Poultry farmers have expressed frustration as the use of jute sacks would increase their costs.
Even though the use of jute sacks is more environmentally friendly than plastic bags, poultry feed businesses say it is not suitable for the industry.
As jute is a natural fibre, it is prone to rotting, especially when wet. This may lead poultry feed in the jute sacks to become toxic and infected with fungus, poultry feed industry insiders said.
Dr Md Giasuddin, principal scientific officer of the Bangladesh Livestock Research Institute, told the Dhaka Tribune: “There is more protein in poultry feed due to the mixing of various items. As such, we prohibit the use jute sacks to store feed for more than 10 days, as it may become infected with fungus.
“If chickens take infected feed, then they may die. Toxic feed damages their liver and reduces immunity to disease. There are many perforations in jute sacks, whereas air-tight bags are needed to protect the feed,” he added.
Dr Md Giasuddin further said that feed is damaged if humidity rises above 14%, and there was less risk for fish feed than for poultry.
Meanwhile, poultry farmers have expressed frustration as the use of jute sacks would increase their costs.
Mohammad Humayan, a poultry farmer from Chatak in Sunamganj, said: “I have more than 5,000 chickens on my farm. I buy a 50 kg jute sack of feed at around Tk2,200, which is more expensive than a plastic bag with the same amount.”
Furthermore, feed manufacturers said about 10 million jute sacks were needed for the poultry sector each year, which is near impossible for jute sack suppliers to provide.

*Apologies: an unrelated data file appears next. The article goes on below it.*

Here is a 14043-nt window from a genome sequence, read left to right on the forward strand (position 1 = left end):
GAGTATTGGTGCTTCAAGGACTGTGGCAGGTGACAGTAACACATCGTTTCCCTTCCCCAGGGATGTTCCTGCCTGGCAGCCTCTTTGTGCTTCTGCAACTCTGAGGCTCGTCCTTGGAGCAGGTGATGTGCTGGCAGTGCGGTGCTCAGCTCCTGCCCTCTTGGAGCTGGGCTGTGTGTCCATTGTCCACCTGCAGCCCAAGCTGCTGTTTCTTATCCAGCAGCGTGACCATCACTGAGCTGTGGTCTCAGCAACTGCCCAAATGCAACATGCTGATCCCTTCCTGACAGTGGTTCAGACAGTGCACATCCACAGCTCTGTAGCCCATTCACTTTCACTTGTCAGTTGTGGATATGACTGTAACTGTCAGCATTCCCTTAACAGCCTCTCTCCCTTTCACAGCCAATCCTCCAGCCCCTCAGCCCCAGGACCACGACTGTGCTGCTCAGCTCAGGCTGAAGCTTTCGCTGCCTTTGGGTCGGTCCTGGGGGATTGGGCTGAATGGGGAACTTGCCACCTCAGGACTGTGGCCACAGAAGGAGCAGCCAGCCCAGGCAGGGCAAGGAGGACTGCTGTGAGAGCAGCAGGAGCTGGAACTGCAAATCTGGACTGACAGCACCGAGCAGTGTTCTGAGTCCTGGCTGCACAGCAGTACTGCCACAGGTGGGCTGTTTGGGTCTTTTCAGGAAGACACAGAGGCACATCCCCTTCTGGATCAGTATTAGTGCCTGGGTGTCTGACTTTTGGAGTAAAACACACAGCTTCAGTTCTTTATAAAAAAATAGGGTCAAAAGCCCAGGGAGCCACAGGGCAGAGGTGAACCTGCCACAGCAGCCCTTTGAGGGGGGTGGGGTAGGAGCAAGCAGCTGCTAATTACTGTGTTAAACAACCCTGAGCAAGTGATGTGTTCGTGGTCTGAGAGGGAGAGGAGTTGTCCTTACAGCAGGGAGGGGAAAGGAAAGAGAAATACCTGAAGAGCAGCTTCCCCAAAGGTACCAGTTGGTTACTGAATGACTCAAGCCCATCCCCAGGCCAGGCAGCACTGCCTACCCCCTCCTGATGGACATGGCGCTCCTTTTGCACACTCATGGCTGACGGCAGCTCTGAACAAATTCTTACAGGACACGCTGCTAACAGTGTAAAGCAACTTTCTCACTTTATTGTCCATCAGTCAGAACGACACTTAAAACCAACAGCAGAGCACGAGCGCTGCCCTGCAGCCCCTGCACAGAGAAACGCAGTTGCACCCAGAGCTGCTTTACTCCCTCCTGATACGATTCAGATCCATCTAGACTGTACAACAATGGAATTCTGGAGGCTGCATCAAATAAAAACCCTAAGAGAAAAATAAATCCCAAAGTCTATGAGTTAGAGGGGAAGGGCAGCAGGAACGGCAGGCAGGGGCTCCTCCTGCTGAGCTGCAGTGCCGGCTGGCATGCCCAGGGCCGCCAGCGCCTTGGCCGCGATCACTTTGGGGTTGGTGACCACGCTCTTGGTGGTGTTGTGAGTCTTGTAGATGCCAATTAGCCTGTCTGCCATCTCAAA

Recently, the Bangladesh Poultry Industries Central Council (BPICC) protested the government decision to make it mandatory to use jute bags for the packaging of poultry and fish feed.
In a statement, BPICC General Secretary Ahsanuzzaman said: “We thank the government for considering the environment when making the decision. However, if we package poultry and fish feed in jute bags, then the price will increase by Tk35-40 per bag. As a result, both producers and consumers will be affected.”
The statement also said that jute sacks would not be able to maintain the quality of the feed, and it would rot within a short time.
Moshiur Rahman, president of the Feed Industries Association Bangladesh (FIAB), said: “Entrepreneurs in the private sector are trying to maintain the quality of the feed, keeping exports in mind. The government decision to make jute sacks mandatory will hamper their efforts. Considering the country’s weather, feed will become septic after 10 days if it is stored in jute sacks.”
The government made the use of jute bags mandatory for the preservation and transport of poultry and fish feed by amending the Jute Packaging Rules-2013, exercising its power under article 22 of the Mandatory Jute Packaging Act, 2010. The Textiles and Jute Ministry issued a notification in this regard last year.